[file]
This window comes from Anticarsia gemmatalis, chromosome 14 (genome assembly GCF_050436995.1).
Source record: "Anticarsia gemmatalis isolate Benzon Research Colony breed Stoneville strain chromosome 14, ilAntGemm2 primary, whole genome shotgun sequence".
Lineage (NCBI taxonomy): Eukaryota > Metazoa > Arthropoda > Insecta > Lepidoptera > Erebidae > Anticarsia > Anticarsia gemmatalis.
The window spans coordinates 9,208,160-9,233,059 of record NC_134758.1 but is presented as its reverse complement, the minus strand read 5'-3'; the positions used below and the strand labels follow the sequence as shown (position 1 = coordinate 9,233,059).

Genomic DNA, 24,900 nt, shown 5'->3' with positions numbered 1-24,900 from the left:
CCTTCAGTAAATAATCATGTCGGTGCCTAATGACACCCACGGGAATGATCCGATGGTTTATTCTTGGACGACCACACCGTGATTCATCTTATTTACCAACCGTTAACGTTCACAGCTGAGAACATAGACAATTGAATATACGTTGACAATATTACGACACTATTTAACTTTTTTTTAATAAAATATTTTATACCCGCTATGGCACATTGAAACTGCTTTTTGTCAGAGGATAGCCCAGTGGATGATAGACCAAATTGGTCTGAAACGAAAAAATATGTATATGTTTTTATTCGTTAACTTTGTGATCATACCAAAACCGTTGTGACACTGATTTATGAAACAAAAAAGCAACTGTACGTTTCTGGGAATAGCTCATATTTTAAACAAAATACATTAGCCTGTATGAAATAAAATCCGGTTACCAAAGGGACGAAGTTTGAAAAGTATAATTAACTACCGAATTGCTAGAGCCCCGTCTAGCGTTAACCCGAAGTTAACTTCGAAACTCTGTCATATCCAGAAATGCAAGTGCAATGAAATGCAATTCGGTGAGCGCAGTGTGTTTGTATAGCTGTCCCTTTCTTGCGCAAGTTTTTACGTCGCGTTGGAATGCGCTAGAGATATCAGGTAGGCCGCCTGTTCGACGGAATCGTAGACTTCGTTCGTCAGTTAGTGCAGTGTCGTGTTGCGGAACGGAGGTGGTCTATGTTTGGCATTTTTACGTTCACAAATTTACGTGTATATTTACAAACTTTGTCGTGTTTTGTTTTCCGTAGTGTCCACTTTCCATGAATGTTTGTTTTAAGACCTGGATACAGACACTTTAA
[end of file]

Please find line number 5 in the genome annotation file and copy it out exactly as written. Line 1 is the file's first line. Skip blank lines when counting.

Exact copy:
Genomic DNA, 24,900 nt, shown 5'->3' with positions numbered 1-24,900 from the left: